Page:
On Monday Tata Motors’ stock fell by over 6% as Thai police confirmed they were treating the death of Managing Director Karl Slym as a possible suicide.
“The preliminary investigation indicates that this may be suicide,” stated Somyot Boonnakaew, the Police Lieutenant who is leading the case.
“We don’t think it’s murder because there is no trace of a struggle.”
Thai police have stated they are in possession of a three-page note potentially written by the 51-year-old, which is now being sent for analysis.
After the news of Slym’s death, the company’s stock fell 6% in Mumbai trading to close at 347.8 rupees – the biggest dive for the company since January 2013.
Thai board meeting
Slym’s wife had accompanied him to the Shangri-La Hotel in Bangkok for a board meeting with the company’s Thai division.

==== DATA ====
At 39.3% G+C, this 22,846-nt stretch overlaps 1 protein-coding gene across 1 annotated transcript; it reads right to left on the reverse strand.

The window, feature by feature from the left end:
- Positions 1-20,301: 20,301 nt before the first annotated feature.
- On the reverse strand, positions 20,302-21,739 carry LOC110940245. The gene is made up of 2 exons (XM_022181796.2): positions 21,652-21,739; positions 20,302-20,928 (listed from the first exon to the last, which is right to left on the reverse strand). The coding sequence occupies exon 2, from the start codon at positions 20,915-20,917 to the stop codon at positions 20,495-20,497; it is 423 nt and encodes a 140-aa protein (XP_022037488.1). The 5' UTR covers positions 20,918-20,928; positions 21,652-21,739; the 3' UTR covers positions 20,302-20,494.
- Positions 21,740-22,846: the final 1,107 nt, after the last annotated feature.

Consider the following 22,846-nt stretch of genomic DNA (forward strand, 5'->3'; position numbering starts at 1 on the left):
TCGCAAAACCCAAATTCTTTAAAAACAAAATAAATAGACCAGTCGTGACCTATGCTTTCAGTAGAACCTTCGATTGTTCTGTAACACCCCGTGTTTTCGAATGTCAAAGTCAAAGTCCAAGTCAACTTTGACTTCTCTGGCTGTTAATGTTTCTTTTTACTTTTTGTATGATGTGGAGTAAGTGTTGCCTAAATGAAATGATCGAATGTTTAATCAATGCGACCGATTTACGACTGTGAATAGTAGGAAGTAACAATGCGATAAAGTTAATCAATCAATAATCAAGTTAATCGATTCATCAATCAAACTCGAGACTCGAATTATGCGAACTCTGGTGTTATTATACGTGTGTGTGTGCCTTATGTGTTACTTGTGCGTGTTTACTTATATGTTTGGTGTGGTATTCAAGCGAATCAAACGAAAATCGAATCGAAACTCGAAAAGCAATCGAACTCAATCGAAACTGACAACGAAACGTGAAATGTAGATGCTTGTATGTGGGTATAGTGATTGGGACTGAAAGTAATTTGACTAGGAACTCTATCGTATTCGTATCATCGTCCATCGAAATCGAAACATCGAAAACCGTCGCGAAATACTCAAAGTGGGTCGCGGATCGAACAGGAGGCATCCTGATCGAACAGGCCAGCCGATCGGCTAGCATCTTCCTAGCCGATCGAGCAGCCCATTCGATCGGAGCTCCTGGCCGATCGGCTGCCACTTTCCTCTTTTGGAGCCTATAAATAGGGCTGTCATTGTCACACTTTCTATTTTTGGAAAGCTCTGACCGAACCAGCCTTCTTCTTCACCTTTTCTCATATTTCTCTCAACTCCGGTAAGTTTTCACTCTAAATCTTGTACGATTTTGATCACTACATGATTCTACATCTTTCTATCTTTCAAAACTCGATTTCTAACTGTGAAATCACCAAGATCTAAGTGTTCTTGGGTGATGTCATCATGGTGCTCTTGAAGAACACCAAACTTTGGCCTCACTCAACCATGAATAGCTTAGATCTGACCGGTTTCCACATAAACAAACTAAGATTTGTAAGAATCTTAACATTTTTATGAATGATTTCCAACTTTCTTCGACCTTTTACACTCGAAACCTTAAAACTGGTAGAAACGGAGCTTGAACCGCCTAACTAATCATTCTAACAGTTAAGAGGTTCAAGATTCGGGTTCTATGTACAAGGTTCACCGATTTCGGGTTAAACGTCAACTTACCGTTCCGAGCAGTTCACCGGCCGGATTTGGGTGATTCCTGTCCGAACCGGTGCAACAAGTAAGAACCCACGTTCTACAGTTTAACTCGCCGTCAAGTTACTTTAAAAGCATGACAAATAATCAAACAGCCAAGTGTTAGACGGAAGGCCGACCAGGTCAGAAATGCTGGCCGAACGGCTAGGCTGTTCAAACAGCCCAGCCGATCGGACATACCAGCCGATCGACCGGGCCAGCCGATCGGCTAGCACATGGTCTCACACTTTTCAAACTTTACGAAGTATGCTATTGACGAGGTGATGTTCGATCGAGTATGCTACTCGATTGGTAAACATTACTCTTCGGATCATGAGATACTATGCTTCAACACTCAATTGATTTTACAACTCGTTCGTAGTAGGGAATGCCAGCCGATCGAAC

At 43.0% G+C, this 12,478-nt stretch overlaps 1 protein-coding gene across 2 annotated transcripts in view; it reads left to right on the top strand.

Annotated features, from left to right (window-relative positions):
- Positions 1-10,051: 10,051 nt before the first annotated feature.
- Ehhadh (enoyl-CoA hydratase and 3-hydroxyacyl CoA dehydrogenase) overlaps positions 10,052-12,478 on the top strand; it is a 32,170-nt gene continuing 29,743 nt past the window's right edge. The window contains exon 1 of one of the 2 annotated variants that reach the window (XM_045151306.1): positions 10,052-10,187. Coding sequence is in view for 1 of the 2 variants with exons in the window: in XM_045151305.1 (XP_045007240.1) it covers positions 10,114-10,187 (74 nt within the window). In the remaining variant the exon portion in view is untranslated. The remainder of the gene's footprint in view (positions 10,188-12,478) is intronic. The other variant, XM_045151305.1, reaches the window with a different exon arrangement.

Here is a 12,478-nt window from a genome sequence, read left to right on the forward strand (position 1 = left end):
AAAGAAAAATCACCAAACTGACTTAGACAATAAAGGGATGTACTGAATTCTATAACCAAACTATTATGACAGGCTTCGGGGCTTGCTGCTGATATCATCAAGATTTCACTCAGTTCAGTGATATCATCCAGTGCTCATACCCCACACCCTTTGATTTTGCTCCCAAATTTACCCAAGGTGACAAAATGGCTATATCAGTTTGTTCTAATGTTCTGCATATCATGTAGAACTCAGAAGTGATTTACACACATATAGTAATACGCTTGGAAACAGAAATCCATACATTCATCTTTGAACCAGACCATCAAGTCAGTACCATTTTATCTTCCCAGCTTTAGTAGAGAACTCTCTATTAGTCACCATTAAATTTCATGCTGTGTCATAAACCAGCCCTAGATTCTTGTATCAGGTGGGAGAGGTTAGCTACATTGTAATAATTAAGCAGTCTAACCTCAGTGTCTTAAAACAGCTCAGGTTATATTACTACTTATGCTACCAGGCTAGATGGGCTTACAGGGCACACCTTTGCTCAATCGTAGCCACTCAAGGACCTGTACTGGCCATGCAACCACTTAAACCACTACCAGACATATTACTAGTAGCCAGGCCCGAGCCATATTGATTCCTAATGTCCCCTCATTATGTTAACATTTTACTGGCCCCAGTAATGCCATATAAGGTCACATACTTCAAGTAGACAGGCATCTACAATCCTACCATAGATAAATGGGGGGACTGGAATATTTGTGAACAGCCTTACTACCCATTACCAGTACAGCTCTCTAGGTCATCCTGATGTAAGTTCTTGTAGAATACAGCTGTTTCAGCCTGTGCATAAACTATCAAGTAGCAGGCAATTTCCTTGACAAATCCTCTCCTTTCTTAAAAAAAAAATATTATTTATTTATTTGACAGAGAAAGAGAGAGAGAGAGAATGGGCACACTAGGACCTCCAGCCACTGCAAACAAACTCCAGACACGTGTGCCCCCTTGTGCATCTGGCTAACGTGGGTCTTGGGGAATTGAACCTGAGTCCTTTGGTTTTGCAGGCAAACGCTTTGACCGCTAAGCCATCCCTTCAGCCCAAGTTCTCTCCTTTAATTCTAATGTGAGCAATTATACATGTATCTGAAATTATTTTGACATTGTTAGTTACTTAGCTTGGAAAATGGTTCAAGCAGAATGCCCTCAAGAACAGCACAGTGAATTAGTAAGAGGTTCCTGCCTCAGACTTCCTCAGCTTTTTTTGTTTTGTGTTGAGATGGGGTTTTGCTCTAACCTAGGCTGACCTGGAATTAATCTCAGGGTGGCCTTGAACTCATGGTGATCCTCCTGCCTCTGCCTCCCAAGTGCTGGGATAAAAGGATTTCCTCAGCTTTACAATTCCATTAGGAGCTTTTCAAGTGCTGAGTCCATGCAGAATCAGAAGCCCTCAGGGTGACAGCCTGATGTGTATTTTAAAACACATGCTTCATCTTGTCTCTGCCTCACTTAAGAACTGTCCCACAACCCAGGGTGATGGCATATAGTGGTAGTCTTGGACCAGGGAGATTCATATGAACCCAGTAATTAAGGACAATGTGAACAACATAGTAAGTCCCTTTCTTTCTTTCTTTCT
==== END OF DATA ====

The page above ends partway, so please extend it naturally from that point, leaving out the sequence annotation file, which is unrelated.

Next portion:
He fell from the window of his room, which was on the 22nd floor of the hotel.
“We found a window open. The window was very small so it was not possible that he would have slipped,” Boonnakaew stated.
“He would have had to climb through the window to fall out because he was a big man. From my initial investigation we believe he jumped.”
A post-mortem is expected to be completed on Monday.
Managing all India-based Tata Motors activities (except the UK’s Jaguar Land Rover operations), the British-born executive had previously worked for the UK division of Toyota, before joining General Motors for a 17-year career spanning roles in India and China.
Originally from Derby, England, Slym had assumed the role of Managing Director at Tata Motors in October 2012.
He was leading operations surrounding the Nano – once marketed as the cheapest car in the world – by shifting focus onto its potential as a second vehicle.
Vikas Sehgal, Managing Director at Rothschild & Sons, notes he “was beginning to make long-term changes at Tata Motors.
Cyrus P Mistry, Chairman of Tata, described Slym as “a valued colleague who was providing strong leadership at a challenging time for the Indian auto industry.”
“In this hour of grief, our thoughts are with Karl’s wife and family,” he continued.